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RESEARCH ARTICLE
Year : 2012  |  Volume : 3  |  Issue : 1  |  Page : 19

Estrogen receptor testing and 10-year mortality from breast cancer: A model for determining testing strategy


Department of Pathology and Laboratory Medicine, University of Calgary and Calgary Laboratory Services, C414, Diagnostic and Scientific Centre 9, 3535 Research Road NW, Calgary AB T2L 2K8, Calgary, Canada

Correspondence Address:
Christopher Naugler
Department of Pathology and Laboratory Medicine, University of Calgary and Calgary Laboratory Services, C414, Diagnostic and Scientific Centre 9, 3535 Research Road NW, Calgary AB T2L 2K8, Calgary
Canada
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Source of Support: None, Conflict of Interest: None


DOI: 10.4103/2153-3539.95452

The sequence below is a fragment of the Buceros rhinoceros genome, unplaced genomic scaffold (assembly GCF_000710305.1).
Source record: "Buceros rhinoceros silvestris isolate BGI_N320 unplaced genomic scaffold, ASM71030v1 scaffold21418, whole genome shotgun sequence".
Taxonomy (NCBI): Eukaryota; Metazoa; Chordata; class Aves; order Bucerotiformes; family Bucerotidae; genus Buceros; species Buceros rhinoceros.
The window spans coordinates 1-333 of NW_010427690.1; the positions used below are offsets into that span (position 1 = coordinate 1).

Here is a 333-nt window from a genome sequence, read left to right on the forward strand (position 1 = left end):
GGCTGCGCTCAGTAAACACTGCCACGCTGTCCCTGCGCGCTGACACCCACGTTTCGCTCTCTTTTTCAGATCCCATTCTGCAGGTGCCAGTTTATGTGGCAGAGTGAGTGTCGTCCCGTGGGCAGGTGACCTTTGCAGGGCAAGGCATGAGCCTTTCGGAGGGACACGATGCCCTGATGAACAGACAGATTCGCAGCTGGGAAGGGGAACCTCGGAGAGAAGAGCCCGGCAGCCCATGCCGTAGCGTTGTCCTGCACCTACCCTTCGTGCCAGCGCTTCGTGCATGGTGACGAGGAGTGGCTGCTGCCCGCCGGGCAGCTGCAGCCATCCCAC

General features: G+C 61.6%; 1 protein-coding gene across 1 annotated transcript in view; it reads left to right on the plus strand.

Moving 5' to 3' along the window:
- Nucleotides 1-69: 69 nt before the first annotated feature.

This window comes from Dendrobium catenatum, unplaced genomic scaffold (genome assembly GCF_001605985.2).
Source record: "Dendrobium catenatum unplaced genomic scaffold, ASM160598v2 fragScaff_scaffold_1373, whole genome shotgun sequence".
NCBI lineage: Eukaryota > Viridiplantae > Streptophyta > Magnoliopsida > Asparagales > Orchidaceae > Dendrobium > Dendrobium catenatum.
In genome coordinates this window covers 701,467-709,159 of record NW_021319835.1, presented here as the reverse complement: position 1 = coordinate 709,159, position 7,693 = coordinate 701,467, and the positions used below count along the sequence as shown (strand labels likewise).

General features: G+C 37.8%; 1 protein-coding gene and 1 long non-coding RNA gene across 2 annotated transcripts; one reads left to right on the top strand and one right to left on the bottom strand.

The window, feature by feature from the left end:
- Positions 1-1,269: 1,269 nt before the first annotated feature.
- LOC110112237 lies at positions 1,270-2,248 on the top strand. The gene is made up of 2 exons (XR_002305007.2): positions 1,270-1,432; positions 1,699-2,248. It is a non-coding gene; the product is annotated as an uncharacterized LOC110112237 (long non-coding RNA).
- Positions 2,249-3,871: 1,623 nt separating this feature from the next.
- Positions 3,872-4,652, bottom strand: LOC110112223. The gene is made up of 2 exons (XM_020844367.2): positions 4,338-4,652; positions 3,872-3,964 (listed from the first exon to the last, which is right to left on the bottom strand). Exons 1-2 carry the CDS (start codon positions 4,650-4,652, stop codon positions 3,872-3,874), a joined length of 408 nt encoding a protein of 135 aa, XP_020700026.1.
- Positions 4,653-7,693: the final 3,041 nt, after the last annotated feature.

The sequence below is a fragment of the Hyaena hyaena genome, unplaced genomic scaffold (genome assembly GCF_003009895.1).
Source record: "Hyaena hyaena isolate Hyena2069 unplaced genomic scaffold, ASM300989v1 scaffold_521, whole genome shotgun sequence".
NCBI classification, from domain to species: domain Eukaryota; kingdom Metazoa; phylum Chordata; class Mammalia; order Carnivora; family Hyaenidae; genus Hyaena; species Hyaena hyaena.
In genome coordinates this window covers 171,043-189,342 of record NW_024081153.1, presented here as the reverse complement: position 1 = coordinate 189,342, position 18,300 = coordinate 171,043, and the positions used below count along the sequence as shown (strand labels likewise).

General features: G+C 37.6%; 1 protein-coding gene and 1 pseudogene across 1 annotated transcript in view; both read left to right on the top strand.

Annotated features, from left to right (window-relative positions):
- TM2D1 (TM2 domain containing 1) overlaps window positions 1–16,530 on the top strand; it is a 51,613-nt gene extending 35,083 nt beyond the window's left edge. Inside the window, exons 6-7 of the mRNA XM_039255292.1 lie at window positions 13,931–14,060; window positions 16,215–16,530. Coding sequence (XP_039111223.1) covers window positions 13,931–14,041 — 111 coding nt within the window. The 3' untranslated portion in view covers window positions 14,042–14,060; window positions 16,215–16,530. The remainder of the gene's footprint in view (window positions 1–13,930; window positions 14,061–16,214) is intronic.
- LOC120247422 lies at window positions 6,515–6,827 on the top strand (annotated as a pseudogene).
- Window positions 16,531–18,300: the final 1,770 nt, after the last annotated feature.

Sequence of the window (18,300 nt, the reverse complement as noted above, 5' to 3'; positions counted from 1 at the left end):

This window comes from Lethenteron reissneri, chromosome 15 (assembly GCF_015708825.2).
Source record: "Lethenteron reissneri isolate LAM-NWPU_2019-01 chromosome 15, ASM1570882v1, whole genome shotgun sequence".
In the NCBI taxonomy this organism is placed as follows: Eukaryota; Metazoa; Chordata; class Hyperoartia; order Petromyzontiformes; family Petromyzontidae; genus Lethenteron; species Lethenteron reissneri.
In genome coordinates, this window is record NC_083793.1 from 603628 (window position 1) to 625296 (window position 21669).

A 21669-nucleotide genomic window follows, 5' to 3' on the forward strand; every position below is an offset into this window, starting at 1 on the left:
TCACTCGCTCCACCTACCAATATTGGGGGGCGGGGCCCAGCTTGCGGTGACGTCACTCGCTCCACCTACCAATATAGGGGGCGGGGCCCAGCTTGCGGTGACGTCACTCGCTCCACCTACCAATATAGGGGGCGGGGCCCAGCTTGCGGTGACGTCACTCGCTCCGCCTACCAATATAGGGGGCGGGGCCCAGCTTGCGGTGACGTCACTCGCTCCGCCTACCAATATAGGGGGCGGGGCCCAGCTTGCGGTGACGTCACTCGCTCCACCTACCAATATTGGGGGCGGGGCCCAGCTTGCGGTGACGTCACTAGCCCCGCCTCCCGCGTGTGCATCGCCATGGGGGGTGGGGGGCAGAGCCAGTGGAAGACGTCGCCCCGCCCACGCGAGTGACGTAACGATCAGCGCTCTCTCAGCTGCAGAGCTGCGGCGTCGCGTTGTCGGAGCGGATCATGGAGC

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Background: The use of adjuvant tamoxifen therapy in the treatment of estrogen receptor (ER) expressing breast carcinomas represents a major advance in personalized cancer treatment. Because there is no benefit (and indeed there is increased morbidity and mortality) associated with the use of tamoxifen therapy in ER-negative breast cancer, its use is restricted to women with ER expressing cancers. However, correctly classifying cancers as ER positive or negative has been challenging given the high reported false negative test rates for ER expression in surgical specimens. In this paper I model practice recommendations using published information from clinical trials to address the question of whether there is a false negative test rate above which it is more efficacious to forgo ER testing and instead treat all patients with tamoxifen regardless of ER test results. Methods: I used data from randomized clinical trials to model two different hypothetical treatment strategies: (1) the current strategy of treating only ER positive women with tamoxifen and (2) an alternative strategy where all women are treated with tamoxifen regardless of ER test results. The variables used in the model are literature-derived survival rates of the different combinations of ER positivity and treatment with tamoxifen, varying true ER positivity rates and varying false negative ER testing rates. The outcome variable was hypothetical 10-year survival. Results: The model predicted that there will be a range of true ER rates and false negative test rates above which it would be more efficacious to treat all women with breast cancer with tamoxifen and forgo ER testing. This situation occurred with high true positive ER rates and false negative ER test rates in the range of 20-30%. Conclusions: It is hoped that this model will provide an example of the potential importance of diagnostic error on clinical outcomes and furthermore will give an example of how the effect of that error could be modeled using real-world data from clinical trials.


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